When it comes to planning and executing projects to improve enterprise security, I find that IT security practitioners are frequently focusing on the wrong things.
First, don’t focus on computers and network routers when you should be focused on the data that traverses them. For example, are you putting the same amount of effort into protecting sensitive files downloaded on smartphones as you are into securing the backend file storage? It’s easy to be distracted by the latest technology “new toy” and to forget that any component, big or small, may or may not be your weakest security link.
By focusing on data flows and classification, you’re more likely to notice soft spots in your IT security defenses. The bad guys are doing the same thing: identify the valuable data that they want, look at every place that data is accessible, and go for the weakest one. Focus on the data.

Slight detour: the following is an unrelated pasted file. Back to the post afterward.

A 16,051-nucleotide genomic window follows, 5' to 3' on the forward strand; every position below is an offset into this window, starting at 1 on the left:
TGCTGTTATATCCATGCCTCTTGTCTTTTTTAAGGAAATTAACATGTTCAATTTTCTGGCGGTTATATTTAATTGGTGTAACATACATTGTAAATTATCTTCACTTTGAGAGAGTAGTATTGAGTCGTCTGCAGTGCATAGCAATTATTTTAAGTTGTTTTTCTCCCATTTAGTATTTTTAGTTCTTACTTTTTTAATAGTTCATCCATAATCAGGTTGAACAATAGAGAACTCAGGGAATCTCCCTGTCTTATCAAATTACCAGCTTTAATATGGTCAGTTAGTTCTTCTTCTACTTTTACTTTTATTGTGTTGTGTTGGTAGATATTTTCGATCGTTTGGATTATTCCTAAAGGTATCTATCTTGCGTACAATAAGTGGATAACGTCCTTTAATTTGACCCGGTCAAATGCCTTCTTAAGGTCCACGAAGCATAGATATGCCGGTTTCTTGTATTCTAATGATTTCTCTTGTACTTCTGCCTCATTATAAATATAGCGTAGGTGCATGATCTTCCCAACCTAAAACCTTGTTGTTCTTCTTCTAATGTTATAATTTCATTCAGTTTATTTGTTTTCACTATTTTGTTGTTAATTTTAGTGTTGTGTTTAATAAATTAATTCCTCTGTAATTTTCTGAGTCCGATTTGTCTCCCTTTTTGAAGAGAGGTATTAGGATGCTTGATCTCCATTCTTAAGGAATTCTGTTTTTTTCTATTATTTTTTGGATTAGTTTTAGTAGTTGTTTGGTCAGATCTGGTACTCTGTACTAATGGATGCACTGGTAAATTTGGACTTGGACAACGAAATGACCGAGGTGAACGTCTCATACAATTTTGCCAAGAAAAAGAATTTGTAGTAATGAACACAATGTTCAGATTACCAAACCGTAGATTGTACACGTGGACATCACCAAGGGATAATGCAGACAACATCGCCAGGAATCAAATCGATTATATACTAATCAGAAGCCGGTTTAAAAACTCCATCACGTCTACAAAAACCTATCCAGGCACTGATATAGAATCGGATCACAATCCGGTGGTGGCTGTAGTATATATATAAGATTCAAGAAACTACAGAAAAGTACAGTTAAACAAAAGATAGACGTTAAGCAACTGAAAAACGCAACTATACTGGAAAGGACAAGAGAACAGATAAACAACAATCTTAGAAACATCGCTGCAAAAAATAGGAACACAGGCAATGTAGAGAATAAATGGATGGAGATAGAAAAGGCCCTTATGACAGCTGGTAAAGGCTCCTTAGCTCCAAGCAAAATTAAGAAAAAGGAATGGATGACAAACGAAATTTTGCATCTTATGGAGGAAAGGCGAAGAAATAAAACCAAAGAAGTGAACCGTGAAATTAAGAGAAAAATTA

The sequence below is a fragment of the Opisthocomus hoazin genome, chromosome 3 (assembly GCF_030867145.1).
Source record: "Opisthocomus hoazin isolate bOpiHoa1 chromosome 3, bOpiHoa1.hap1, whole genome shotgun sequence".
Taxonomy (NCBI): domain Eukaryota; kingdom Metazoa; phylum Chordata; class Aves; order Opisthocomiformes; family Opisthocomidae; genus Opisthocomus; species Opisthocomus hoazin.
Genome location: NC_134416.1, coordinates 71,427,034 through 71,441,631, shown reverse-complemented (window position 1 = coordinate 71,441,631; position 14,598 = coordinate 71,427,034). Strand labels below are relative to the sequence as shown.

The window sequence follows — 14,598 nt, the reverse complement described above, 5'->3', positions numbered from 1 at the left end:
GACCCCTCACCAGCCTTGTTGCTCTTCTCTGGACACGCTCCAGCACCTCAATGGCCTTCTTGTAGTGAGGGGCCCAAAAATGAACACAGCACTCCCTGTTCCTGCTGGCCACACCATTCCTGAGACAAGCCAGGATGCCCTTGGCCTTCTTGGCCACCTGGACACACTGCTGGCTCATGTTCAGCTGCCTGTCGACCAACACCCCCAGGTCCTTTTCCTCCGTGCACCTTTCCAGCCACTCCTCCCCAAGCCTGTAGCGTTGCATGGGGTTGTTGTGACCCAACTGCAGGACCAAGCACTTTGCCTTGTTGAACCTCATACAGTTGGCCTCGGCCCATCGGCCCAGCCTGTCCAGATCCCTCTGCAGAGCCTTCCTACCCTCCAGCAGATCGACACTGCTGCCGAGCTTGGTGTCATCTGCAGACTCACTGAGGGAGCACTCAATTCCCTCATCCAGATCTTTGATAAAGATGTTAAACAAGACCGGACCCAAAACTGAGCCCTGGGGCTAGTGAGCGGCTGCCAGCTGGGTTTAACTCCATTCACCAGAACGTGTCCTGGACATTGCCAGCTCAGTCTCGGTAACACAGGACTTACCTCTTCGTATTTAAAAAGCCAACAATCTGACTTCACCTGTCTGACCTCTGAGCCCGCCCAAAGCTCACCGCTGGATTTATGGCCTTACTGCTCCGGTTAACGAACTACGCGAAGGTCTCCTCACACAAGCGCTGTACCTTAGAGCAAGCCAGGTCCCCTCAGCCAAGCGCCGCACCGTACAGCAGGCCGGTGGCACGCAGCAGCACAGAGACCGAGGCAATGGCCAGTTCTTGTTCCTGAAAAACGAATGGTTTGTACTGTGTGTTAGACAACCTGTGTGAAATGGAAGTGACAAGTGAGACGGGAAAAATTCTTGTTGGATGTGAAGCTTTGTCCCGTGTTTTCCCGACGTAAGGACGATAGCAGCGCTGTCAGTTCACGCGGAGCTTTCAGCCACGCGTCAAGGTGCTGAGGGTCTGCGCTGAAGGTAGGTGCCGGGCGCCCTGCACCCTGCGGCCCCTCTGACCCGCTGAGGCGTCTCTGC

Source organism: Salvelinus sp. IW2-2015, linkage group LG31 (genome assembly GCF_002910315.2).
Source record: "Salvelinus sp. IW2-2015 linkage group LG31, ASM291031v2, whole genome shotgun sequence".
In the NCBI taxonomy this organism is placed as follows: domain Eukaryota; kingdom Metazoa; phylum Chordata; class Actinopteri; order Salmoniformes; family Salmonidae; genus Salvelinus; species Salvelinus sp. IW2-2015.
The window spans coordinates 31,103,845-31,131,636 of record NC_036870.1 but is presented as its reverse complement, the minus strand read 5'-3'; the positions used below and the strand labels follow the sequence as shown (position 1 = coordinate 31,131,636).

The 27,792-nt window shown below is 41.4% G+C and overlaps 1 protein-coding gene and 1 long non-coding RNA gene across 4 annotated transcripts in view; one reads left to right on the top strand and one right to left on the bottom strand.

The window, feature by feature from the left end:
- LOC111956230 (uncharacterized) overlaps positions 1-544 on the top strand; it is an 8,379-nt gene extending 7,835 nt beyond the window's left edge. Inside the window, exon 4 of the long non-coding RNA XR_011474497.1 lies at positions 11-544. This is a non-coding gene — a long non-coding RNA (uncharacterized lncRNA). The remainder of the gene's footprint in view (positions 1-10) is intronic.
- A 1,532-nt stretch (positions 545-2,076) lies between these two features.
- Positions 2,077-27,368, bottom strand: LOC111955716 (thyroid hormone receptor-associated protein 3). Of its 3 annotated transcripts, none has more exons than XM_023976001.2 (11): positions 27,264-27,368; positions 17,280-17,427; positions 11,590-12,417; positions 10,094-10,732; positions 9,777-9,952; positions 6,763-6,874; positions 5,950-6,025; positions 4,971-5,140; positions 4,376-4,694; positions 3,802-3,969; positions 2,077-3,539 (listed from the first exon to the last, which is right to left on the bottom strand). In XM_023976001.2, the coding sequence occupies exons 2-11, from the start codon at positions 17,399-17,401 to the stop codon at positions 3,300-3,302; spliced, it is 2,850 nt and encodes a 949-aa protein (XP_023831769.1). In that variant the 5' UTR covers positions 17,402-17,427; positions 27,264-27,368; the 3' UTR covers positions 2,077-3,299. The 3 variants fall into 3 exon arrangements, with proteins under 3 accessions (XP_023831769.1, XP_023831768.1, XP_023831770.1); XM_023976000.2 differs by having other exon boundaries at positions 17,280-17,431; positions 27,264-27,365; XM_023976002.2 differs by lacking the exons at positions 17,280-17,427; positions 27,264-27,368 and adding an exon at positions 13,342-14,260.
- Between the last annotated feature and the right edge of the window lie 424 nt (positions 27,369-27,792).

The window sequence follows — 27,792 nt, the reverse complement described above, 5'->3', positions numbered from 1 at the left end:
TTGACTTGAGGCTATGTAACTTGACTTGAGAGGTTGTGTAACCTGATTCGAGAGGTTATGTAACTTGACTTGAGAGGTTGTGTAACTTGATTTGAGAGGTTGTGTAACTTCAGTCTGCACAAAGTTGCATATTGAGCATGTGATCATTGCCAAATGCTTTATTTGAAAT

Second, don’t focus on data when you should be focused on people. Personnel vetting, onboarding (welcome to the project) and offboarding (good bye) procedures, proper training – these things can all make or break enterprise security , and yet we routinely underinvest in them. Why is that? Well, they’re tough to quantify, and people don’t want to feel like their own organization is lacking trust.
The key is to remember that the whole purpose of file servers and data protection measures is to allow people to do their jobs efficiently and securely. People create and consume the data and are the reason the business has value. User-facing data loss prevention technologies can be implemented efficiently, professionally, and sensitively, given a moderate investment of planning and care.
By the same token that people are the critical asset for a competitive business, they are also the critical asset for enabling secure IT services. Learn more in the JW Secure article, Protect Your Business by Building a Security A-Team.